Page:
From another recent thread:
Lhug-Pa wrote:Well for the Six Lokas practice for example, if we were to do two & a half hours each morning and each night, I reckon that one could complete one Loka each week and therefore finish the entire practice in seven weeks; or one & a half hours each morning and each night and complete it in 14 weeks, etc. (don't take this as an exact calculation, as there are many factors to be considered, and for each individual, and the specific version of the Six Lokas practice one is doing, etc.).
That way, assuming we won't have too many distractions from noisy neighbors, etc., we wouldn't even have to go on vacation and do a solitary retreat. However I think that it is important for such a practice, to not miss a single day until it is finished. So if we can, it is always better to go do a solitary retreat, where we could also complete the practice in a shorter span of days or weeks.
Or as Pemachophel said, if we can go on retreat for years at a time, even better. Although I think that with maybe the exception of the Outer Rushen, we could do all the Rushens at home (and it is said that the Outer Rushen is not indispensable).
Has Chögyal Namkhai Norbu Rinpoche or any other Lama ever said anything about this^, or implied anything about it; related to for example, practicing the Inner Rushen at home over a 14 week period at two one-&-a-half-hour sessions per day, while making sure to never miss a single session?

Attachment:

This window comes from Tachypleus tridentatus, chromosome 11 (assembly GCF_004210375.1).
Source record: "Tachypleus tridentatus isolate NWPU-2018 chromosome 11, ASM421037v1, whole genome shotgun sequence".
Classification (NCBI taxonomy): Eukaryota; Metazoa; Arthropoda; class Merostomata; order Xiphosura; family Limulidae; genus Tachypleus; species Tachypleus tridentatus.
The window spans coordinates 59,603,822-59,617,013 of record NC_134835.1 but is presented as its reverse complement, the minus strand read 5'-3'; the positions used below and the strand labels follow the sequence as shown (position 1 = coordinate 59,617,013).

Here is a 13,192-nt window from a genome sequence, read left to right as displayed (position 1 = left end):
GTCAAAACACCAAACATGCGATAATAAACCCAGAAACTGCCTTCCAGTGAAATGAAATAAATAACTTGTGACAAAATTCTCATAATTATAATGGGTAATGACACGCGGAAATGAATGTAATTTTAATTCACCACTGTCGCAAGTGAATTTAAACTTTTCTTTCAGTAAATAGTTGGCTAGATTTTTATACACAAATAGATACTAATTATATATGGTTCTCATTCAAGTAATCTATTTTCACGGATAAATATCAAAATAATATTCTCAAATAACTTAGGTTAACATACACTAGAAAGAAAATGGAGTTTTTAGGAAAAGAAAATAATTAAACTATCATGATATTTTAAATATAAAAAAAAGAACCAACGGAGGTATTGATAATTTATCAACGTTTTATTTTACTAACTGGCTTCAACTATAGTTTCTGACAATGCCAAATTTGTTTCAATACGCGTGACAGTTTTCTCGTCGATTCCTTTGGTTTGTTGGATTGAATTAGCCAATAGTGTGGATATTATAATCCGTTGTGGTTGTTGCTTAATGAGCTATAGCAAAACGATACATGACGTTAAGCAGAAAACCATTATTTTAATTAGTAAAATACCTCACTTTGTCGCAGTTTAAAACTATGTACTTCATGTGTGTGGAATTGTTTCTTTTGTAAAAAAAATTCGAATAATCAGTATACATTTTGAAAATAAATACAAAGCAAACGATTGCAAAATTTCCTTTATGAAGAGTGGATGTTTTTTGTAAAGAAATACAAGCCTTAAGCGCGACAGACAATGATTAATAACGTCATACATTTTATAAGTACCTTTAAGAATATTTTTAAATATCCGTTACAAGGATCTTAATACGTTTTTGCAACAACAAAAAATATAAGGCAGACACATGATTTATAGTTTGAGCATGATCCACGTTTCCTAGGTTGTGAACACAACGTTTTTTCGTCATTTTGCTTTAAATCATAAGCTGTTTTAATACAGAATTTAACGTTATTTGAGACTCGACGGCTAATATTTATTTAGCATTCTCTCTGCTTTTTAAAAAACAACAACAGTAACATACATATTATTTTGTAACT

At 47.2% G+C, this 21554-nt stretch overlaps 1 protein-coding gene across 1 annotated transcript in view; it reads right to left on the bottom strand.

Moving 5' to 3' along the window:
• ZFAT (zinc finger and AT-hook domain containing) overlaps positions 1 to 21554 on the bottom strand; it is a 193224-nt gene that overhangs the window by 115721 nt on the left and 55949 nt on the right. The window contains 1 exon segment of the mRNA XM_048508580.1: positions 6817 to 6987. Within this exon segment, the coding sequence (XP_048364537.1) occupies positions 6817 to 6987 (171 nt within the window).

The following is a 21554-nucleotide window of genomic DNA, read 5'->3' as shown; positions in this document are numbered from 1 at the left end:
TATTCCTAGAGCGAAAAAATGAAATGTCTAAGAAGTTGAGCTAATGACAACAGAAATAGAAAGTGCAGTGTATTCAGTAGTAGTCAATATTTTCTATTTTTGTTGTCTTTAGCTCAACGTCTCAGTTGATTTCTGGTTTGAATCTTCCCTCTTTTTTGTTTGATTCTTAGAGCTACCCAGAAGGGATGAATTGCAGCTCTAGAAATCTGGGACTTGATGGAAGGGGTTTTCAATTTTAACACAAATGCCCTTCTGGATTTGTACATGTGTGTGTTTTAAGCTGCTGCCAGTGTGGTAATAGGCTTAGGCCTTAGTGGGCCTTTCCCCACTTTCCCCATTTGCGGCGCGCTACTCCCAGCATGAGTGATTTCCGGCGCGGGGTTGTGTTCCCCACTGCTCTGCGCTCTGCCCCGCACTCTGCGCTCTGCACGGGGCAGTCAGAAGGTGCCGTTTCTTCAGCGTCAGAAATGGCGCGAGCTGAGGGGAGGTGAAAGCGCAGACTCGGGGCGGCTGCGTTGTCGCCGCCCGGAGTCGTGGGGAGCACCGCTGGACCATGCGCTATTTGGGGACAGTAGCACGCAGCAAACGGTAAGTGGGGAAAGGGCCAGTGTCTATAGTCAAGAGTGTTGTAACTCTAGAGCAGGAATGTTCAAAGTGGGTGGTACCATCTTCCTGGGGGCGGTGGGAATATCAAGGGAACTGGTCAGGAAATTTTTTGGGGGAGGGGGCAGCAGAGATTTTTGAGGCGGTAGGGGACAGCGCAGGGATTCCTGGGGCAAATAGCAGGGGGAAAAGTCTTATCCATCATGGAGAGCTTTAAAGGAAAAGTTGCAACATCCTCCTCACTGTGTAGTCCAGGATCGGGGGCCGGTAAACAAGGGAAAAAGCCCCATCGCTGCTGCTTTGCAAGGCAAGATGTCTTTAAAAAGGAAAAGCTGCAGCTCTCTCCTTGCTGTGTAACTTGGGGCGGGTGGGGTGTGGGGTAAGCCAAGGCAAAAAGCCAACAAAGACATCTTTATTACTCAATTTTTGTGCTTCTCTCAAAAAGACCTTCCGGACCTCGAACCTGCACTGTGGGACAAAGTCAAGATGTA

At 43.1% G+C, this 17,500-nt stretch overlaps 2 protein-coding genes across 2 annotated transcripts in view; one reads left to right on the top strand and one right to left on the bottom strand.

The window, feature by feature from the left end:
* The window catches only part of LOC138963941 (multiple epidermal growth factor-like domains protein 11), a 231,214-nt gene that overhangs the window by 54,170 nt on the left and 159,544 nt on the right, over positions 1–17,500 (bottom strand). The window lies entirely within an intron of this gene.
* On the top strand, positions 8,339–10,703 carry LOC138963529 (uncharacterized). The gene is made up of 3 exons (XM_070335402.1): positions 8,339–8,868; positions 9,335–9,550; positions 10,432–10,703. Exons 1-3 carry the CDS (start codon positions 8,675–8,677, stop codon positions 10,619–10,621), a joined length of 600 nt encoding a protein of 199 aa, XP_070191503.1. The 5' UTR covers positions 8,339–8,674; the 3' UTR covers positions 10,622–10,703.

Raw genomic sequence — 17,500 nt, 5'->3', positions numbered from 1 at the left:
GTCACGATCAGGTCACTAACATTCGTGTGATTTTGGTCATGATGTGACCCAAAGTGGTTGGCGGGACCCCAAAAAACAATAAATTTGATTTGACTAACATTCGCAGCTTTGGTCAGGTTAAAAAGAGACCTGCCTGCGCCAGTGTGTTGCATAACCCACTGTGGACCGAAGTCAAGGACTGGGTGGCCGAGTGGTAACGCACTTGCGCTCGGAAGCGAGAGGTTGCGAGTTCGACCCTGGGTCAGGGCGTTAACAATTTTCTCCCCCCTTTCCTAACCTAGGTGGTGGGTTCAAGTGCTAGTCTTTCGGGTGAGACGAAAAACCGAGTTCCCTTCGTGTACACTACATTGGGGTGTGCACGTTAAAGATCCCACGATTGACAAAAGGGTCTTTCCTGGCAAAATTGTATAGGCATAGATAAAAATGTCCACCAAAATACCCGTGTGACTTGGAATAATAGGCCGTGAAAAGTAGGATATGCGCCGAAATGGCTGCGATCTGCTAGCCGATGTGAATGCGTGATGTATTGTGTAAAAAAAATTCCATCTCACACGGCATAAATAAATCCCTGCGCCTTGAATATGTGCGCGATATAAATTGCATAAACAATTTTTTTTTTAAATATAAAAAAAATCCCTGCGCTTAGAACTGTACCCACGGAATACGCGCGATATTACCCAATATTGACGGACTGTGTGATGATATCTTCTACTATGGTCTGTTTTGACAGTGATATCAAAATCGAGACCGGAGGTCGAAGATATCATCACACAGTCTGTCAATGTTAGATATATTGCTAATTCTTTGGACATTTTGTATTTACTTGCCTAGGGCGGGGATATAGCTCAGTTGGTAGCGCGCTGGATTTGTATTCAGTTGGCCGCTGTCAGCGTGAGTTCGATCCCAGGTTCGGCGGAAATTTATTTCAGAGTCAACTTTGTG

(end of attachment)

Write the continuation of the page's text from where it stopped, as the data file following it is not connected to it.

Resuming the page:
Dear all and All,
I don't recall what ChNNR, or any other Lama, said about this, but ChNNR always says for us to work with circumstances. When I did my 6 Loka retreat in 1989, or so, I spent 4 months at it, spending as much time as I could be comfortable with, each day. My comfort level is different than yours. So you may spend more or less time with it than I did each day, and so you may finish in more or less time than I did.
ChNNR always reminds us to work with circumstances and fulfill our responsibilities. This again, will vary from person to person, and from time to time, when practicing.
So I think there is no set rule. The key point is to turn the Wheel and make progress. You never want to force yourself, or constrict yourself, and then develop an anti-feeling and run away from practice.
It's talked about like tuning a guitar, not too tight and not too loose. Then slowly slowly / quickly quickly, you get through the accumulation. In the teachings of ChNNR, there is no set point at which you "complete" an accumulation (except perhaps in SMS; please ask an SMS instructor). The principle is, that the practice has to work. There is alot more to be said that is not appropriate to discuss here, and should only be shared with those who have the transmission from the same Master.
I did my first Rushens in 1980, in a Longchen Nyingtig retreat, and was very happy to have done this in the presence of a Dzogchen Master, because this allowed an ongoing dialog about the practice as it developed. The Rushens are working with your energy on many different subtle levels, and are different when you do them at home, by yourself, or in the presence of a Dzogchen Master.
Hope this is of help to someone.
May the Dzogchen Masters live long, in good health, and with success in all things.